If you use the links you will find a mistake in the sentence above. Enterprise Edition is only available to those who pay for support. You freeloaders, however, can still get Version 3.5.2 Community Edition, a perfectly fine little package I understand.
Customers who pay for support get access to source code, as do community members, of course.
The question I want to ask today is, is this a fair compromise?
Not for customers. For Opsera.
For customers it's free software. There's no doubt about the value for customers.
Version 3.5.2 Community Edition is a free lunch. Download it and benefit. This is the same software that won the prizes at last year's LinuxWorld. It monitors all operating systems, and comes with the heritage of Nagios behind it, which has been evolving since 2003.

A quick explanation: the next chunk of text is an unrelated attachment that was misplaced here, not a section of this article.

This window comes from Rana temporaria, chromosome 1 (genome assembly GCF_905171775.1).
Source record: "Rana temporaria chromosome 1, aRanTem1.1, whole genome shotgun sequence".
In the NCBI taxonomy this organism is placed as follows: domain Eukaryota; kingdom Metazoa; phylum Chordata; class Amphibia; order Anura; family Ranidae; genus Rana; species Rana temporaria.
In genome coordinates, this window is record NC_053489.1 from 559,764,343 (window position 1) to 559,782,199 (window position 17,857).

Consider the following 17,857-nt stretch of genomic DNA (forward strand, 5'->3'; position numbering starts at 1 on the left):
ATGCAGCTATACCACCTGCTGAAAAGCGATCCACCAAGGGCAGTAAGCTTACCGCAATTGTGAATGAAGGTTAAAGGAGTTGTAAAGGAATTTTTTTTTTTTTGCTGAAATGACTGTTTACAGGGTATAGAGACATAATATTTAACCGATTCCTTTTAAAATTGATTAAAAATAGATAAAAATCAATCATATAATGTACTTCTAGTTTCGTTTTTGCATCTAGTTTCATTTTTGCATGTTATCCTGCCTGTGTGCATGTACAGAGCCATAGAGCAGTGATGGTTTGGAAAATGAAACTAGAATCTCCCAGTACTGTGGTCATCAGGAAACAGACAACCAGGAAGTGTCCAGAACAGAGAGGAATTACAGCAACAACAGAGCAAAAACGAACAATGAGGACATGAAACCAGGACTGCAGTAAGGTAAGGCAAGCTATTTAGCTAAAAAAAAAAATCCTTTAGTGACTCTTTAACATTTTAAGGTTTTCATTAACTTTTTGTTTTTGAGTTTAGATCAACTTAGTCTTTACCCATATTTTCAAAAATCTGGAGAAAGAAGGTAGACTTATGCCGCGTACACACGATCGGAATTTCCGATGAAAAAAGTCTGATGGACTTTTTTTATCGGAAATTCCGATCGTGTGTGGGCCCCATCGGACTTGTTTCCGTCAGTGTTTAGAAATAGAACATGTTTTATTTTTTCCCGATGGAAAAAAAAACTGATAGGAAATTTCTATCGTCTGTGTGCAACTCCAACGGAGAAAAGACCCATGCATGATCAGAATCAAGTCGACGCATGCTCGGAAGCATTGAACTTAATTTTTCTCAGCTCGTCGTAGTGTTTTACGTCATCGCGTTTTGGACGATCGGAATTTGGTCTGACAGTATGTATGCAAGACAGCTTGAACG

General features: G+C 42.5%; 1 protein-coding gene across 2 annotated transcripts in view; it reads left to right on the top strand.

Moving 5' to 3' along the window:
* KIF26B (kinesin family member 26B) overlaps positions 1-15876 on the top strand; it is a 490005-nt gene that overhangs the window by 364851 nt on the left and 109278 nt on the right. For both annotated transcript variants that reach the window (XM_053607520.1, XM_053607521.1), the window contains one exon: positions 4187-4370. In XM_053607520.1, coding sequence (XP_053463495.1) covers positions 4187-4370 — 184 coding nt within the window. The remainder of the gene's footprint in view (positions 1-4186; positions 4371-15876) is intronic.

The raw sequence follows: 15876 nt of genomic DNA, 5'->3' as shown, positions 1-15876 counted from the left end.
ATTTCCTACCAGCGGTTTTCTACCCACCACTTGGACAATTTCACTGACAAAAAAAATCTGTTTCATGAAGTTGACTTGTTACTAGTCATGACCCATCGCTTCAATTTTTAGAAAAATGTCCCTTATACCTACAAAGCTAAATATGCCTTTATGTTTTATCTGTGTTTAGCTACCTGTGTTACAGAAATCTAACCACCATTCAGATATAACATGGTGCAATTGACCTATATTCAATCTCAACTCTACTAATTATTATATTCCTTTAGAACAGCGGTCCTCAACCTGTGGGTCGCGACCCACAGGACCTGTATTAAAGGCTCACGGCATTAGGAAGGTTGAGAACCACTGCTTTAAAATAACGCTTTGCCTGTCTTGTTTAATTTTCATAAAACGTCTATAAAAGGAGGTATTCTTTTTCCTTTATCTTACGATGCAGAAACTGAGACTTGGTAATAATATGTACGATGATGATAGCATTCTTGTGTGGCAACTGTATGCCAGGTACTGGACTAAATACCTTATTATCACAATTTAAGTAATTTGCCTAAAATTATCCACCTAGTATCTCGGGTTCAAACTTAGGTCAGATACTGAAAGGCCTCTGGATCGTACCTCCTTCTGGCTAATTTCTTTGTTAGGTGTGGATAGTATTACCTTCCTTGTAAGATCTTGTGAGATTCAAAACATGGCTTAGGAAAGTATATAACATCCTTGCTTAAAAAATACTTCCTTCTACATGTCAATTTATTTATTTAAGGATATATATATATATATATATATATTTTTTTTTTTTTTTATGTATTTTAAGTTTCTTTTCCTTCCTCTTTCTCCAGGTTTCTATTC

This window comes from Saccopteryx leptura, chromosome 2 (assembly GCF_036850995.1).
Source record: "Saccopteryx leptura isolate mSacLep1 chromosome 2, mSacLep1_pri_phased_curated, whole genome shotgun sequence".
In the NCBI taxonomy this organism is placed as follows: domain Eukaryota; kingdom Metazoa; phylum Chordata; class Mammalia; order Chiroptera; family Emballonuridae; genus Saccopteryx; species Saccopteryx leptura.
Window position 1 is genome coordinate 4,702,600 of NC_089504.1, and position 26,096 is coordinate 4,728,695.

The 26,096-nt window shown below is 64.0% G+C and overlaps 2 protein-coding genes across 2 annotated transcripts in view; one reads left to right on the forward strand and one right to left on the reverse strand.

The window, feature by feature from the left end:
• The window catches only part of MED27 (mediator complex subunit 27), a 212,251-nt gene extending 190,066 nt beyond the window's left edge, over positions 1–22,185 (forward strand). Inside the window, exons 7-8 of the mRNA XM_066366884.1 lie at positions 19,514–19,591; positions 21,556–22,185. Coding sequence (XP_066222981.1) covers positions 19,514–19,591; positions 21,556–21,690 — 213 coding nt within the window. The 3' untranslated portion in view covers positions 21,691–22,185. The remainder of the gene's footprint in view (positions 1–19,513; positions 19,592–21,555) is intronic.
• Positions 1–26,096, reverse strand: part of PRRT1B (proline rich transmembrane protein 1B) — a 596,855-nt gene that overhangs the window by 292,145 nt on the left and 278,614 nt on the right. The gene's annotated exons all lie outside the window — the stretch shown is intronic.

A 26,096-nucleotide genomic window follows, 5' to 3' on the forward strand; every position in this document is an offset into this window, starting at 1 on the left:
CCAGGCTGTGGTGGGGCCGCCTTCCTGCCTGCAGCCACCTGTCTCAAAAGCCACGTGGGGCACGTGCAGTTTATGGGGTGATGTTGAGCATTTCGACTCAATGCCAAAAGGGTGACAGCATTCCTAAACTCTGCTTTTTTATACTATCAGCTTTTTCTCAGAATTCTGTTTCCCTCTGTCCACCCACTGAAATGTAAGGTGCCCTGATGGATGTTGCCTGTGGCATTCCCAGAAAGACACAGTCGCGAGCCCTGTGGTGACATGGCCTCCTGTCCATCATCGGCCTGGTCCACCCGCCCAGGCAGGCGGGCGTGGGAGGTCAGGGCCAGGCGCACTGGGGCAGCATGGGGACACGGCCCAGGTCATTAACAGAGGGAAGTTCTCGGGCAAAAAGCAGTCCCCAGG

But enterprises, who pay for support, are going to be working within a limited community. They, and the folks at Opsera, are the only people around who can do current bug reports, and fixes, on Version 3.6. It's not going to be as bulletproof as the community edition.
You're going to be paying to make it so.
This is the dilemma facing every corporate-funded open source project. The sponsor needs income. Giving away the whole store means only a few will be converted. In hard times, like these, conversion rates suffer. There may not be enough coming in the door to keep the door open.
Still, you're asking your very best supporters to take a risk similar to what closed-source customers take, in paying for support first, then getting the code.
My own view is that the answer depends on where the help is coming from. If your software can progress with help from a fraction of your installed base, and your internal resources, I see this as a fair compromise. This seems to be the case with Opsview.
But my point is your mileage will vary. Community support, and the need for community input, need to be evaluated against the needs of any open source enterprise. Both succeed or both fail, together.